In early 2017, Gabrielle Shonk appeared on SOCAN’s list of 10 artists to watch this year.

The shock wave began in the spring of 2016, when the video for her song “Habit,” produced with video artist Dragosh, was an instant hit. Yet she was still without a record contract. “The video went viral,” says the 28-year-old musician from Québec City. “I got a ton of e-mails from labels all around the world. The impact was much bigger than if I had simply shopped around a master recording.”

Thanks to her 10-track calling card – seven songs sung in English, three in French –Shonk joined Bobby Bazini on Universal Music Canada in early 2017. At the same time, Rimouski’s Louis Bellavance, the programming director of the Festival d’été de Québec, also became her manager.

“I was a little bummed out for a while, I thought that a bilingual album would be hard to sell in this market, but that’s how I wanted it to be,” says Shonk. “In the end, it’s a nice outcome, I’m happy. In any case, my musical culture has always been more Anglophone; my dad [Peter Shonk & The Blues Avalanche is celebrated on the Québec City blues scene] is American, and my mom from Québec. I loved Céline Dion when I was younger, but in fact, I come from the punk rock / hardcore scene.”

After a SOCAN showcase during the M for Montréal conference an festival a few months earlier, she was introduced to a wider audience on Feb. 24, 2017, when she opened for Bazini at the city’s Métropolis club. It became obvious: backed by her five-piece band, she infused her soul-tinged folk with powerful energy. There are no orchestral flights of fancy here; this woman has a romantic temperament, in the best sense of the words. Her music is touching, like a caress. Of her many influences, Feist, Kurt Vile, Marvin Gaye and Joni Mitchell are on the short list.

Simon Pednault produced this first album, while Guillaume Chartrain was in charge of recording and mixing. They collaborated with Louis-Jean Cormier and Tire le Coyote. “I write my songs with a guitar and my voice,” says Shonk. “I love intimate stuff, and I consider myself as more of a musician. I’m always looking for melodies and chord ideas. It is certainly an intimate, very personal record. And we recorded live, all playing together, so we’d get a feeling of something real.” That meant ten songs to fine-tune, for which to create arrangements, and to record all at once – even though some of them were composed six, eight or even 10 years ago.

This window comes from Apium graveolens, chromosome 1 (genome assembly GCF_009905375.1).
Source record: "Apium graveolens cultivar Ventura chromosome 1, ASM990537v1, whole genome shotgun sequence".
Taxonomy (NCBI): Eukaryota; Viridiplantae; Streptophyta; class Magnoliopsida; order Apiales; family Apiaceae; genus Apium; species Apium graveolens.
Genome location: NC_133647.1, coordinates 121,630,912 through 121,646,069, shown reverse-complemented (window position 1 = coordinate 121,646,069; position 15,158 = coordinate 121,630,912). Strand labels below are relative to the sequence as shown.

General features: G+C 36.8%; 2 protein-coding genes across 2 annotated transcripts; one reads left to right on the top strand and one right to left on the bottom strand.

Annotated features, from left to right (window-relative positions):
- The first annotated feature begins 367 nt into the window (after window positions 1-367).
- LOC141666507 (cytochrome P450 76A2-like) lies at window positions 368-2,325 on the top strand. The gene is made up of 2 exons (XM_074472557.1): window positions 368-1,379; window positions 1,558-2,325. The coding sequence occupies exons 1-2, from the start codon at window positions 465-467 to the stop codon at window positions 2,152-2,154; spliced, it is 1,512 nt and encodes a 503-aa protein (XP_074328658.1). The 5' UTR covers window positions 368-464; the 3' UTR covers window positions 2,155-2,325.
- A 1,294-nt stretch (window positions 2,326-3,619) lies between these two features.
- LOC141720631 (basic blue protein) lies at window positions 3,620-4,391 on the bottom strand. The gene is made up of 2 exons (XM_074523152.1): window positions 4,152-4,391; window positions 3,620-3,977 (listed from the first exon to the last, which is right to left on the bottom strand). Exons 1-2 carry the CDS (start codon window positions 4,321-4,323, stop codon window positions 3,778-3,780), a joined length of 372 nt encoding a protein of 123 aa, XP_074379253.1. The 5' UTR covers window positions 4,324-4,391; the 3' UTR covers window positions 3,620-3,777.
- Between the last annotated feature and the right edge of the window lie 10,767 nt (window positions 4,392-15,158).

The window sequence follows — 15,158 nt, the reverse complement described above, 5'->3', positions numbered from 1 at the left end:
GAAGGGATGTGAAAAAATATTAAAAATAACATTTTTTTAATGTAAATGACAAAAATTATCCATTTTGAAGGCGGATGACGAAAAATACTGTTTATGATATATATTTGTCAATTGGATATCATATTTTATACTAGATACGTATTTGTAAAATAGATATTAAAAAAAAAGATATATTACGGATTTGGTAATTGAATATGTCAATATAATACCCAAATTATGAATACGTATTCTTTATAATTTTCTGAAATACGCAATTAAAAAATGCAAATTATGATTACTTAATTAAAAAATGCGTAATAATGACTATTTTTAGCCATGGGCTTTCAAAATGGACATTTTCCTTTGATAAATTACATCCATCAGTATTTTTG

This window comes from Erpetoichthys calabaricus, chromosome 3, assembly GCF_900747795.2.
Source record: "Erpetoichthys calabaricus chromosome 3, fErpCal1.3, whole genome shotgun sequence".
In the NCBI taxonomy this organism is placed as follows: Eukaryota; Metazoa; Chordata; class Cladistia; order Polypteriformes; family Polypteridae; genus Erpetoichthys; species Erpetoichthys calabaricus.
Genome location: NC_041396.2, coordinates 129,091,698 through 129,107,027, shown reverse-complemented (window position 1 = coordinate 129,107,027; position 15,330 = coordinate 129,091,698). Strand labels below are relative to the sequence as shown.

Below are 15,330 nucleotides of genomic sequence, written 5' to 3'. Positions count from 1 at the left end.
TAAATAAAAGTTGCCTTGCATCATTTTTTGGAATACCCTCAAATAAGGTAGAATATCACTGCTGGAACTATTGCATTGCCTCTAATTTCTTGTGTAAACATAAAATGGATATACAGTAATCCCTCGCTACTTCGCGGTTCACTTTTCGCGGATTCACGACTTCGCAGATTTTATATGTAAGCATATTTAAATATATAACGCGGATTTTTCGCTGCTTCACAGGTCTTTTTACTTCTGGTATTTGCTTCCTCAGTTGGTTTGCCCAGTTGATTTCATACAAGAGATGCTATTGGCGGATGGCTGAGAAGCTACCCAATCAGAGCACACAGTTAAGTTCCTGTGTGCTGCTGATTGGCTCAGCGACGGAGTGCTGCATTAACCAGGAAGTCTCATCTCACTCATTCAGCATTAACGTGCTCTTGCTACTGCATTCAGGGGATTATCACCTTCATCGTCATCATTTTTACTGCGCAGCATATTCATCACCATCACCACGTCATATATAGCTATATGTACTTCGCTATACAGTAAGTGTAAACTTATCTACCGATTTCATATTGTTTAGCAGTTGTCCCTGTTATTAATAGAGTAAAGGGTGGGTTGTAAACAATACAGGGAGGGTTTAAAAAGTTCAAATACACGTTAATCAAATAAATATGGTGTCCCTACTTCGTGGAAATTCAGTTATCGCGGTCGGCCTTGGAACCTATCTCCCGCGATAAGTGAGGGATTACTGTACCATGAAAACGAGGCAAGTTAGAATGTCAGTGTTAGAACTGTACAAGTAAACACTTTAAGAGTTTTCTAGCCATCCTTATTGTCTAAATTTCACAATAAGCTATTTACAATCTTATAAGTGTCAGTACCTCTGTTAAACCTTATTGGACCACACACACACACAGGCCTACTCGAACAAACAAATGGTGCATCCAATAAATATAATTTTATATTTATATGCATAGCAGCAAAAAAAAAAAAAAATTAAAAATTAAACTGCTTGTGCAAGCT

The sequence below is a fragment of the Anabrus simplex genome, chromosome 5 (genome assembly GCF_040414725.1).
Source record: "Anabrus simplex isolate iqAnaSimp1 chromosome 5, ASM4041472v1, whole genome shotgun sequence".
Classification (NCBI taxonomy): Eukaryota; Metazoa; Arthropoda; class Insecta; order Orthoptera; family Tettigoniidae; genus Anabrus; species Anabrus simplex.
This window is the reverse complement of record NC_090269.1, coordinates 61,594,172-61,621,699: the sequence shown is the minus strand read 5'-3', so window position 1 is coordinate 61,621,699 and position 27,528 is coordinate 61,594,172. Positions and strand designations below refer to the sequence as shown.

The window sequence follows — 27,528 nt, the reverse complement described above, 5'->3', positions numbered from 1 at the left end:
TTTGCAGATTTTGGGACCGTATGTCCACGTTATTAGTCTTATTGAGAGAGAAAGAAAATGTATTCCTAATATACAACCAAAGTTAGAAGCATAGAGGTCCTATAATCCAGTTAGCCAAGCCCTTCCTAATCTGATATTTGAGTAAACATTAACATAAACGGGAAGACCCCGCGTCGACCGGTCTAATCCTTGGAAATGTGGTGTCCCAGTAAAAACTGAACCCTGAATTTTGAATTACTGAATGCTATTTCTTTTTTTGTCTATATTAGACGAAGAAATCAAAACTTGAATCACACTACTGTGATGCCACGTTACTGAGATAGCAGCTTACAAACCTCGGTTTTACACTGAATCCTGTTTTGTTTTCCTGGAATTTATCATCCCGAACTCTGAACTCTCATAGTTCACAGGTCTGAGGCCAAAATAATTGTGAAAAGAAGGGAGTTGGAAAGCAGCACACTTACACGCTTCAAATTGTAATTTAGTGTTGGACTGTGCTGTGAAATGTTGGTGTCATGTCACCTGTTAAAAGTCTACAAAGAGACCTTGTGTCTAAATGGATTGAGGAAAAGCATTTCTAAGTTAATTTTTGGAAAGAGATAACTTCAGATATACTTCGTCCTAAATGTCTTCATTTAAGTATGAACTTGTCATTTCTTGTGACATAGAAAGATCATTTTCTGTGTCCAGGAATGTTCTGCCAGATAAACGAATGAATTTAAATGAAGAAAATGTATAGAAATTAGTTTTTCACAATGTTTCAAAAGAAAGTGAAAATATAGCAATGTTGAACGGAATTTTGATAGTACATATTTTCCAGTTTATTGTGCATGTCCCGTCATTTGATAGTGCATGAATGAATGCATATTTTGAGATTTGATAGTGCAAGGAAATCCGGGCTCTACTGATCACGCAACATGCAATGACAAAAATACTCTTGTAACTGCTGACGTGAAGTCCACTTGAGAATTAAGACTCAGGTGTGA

From one song to the next, the joy of bilingualism was preserved. One listens to “Raindrops” and “Part plus sans moi,” then from “Trop tard” to the more commercial “Missing Out,” and it all flows seamlessly, naturally. It’s exhilarating, and it’s clear that Shonk is an extremely sensitive, private songwriter.

When we walked towards the stage, itself sitting next to a railroad track, on Sept. 3, 2017, at the inaugural edition of the Mile EX End Music Festival in Montréal, she was singing Al Green’s soul classic “Let’s Stay Together” under the Van Horne overpass. “I have to do covers, because I only have 10 songs and they go by fast,” says Shonk. Her distinctive, stripped-down covers tell a lot about Shonk’s idea of pure singing: “One Dance” (Drake), “Ain’t No Sunshine” (Bill Withers) and even U2’s “Sunday Bloody Sunday” – which she had revisited during her galvanizing tenure at TV talent contest La Voix, the Québec franchise of The Voice, in 2014 – are ideal for her. Less is more.

Louis-Jean Cormier, her mentor during the show’s second season, advised her to bet on simplicity. And that’s what we hear on her first album. Ten sparsely, yet finely arranged songs. “I went on La Voix wondering if I’d be able to deal with such a level of stress,” says Shonk. “The audience, a big televised show. In hindsight, I learned much more about myself than I did on a musical level. I gave me confidence. And it gave me a swift kick in the ass to start composing my own songs.”

Gabrielle Shonk plays
Feb. 23, 2018, at L’Astral during Montréal en Lumière